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Charity flags 'serious concerns' over Verify to Cabinet Office

06/09/17

Irish passport holders in Northern Ireland locked out of digital ID checking service ahead of Universal Credit deployment

EU passportA leading charity in Northern Ireland has called on government to remove the barrier that is preventing holders of Irish photo ID from accessing Universal Credit via Cabinet Office’s online ID checker Verify. 

Advice NI’s head of policy Kevin Higgins wrote a letter to Damian Green, Minister for the Cabinet Office, to explain the glitch when he was locked out of the service when using his own Irish passport and Irish driver’s licence to check his pension via Verify. 

Many residents of Northern Ireland eligible to claim benefits hold an Irish passport, something Higgins described as “a quirk of this part of the world.”

Higgins was testing the Verify system on behalf of clients of Advice NI, an independent charity which serves as an umbrella organisation for the country’s advisory bodies, ahead of Northern Ireland’s rollout of Universal Credit on 27 September. 

In the letter to Green he writes: “We have serious concerns about the Verify aspect of the Universal Credit digital application process. We have examples where people across Northern Ireland have failed the Universal Credit Verify process due to their photo identification being something other than a UK passport and a UK driver's licence. A major concern which is specific to Northern Ireland is that Irish passports do not appear to secure verification.”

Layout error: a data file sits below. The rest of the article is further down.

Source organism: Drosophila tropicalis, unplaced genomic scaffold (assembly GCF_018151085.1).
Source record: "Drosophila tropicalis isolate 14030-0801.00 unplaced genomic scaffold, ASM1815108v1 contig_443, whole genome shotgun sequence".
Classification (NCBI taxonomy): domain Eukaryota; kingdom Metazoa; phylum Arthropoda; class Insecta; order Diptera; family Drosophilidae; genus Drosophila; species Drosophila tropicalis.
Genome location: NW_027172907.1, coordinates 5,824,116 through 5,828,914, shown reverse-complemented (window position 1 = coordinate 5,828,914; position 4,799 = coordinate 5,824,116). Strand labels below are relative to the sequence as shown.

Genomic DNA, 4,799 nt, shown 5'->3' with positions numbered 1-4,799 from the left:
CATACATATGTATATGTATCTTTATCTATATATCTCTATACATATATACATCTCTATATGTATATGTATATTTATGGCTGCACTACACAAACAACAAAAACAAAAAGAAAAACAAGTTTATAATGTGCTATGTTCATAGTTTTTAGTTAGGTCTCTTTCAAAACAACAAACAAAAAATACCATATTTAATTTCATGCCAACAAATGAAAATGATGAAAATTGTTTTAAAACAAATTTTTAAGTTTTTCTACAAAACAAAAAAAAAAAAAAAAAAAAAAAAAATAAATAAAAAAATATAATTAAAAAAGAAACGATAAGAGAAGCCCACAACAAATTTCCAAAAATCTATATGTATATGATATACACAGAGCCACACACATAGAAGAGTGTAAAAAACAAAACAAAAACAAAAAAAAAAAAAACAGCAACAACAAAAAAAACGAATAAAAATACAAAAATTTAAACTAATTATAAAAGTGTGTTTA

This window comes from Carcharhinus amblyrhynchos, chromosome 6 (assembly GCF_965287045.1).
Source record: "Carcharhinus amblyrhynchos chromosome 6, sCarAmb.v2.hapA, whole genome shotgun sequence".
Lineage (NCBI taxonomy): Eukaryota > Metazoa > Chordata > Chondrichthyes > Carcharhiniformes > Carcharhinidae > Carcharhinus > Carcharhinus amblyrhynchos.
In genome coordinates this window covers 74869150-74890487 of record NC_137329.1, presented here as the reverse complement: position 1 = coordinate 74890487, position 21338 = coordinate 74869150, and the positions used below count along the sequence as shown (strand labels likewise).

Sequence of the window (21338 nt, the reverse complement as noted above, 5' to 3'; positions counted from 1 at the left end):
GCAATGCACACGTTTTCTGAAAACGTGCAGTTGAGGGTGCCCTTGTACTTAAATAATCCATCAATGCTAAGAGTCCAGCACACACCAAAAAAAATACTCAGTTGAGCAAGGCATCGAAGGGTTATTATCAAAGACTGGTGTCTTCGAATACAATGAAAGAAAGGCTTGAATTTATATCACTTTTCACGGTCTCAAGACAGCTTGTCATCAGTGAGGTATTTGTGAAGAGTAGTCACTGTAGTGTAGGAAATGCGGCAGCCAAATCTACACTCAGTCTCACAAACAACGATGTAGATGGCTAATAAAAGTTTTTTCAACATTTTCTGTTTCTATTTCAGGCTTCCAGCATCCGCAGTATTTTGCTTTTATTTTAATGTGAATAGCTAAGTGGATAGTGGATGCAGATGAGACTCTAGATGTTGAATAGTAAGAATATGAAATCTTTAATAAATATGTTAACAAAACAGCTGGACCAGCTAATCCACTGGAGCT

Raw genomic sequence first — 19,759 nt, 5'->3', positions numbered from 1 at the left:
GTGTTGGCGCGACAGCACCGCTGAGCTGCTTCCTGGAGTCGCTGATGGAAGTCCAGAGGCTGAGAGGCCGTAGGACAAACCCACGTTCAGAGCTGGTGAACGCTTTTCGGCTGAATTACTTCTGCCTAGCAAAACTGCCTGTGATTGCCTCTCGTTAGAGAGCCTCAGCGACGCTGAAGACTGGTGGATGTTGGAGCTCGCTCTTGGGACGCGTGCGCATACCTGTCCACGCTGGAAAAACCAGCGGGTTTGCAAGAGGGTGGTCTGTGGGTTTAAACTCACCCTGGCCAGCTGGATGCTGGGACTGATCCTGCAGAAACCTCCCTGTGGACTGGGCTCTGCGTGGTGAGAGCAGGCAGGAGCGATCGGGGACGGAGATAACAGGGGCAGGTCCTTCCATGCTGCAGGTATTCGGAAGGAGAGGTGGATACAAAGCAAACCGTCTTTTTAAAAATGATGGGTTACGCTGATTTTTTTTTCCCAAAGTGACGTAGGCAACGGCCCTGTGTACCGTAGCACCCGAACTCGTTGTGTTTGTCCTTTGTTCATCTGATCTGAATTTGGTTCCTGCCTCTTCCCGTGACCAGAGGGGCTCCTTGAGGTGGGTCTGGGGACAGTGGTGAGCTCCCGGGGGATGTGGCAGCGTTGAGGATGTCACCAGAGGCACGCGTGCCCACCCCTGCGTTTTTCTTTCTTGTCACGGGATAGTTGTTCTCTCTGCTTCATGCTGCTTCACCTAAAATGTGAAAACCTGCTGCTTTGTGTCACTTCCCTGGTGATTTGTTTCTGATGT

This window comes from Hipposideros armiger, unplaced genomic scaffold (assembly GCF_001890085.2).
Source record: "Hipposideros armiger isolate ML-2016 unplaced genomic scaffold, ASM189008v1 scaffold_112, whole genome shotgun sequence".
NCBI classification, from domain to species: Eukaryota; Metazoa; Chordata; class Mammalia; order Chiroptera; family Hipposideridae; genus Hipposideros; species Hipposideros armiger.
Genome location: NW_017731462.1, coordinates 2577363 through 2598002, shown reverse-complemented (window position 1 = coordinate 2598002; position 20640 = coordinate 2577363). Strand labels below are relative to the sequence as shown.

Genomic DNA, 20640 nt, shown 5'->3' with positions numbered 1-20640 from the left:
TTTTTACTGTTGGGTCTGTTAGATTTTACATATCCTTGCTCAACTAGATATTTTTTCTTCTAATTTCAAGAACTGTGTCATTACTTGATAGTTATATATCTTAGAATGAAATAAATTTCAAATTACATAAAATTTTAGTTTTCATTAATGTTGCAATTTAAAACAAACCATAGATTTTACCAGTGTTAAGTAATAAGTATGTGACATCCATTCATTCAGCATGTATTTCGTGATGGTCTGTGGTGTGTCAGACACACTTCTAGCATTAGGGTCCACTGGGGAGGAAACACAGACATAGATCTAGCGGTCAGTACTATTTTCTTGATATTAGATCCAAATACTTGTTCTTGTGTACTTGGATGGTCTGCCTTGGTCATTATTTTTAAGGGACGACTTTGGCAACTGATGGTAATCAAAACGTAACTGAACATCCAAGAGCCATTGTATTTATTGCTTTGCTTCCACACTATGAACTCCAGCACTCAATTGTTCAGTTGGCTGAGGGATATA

Higgins is awaiting a response to the letter. 

Delay concerns

There are concerns that the glitch will extend claimants' wait for the initial Universal Credit benefit payment, which already stands at a minimum of six weeks.

“For us it’s a customer journey issue and a transparency issue,” Higgins told UKAuthority. “People’s livelihoods are dependent on getting Universal Credit as quickly as possible. If you have identification documents that are non-UK, then you’re going to struggle to prove your identity. The Plan B is to turn up at an office with ID documents, but that defeats the purpose of a digital service.”

Higgins also invited views from government via Twitter, addressing Government Digital Service, Cabinet Office and Universal Credit Director General Neil Couling. Only Couling responded. He wrote: ‘Are problems for some getting thru Verify. Which is why in GB we have retained face to face in jobcentres so people can get onto UC.’

“It’s hugely significant if the head of Universal Credit is saying there are problems,” Higgins said. “When you start to weave all of that together, it’s concerning.

“What I want is clear information. We need to be clear on what we’re telling clients and we want transparency around if Verify can do this if a client is claiming Universal Credit. If they’ve got ID that isn’t going to work for Verify, we need to tell them clearly so it doesn’t hold up their claim,” Higgins said.

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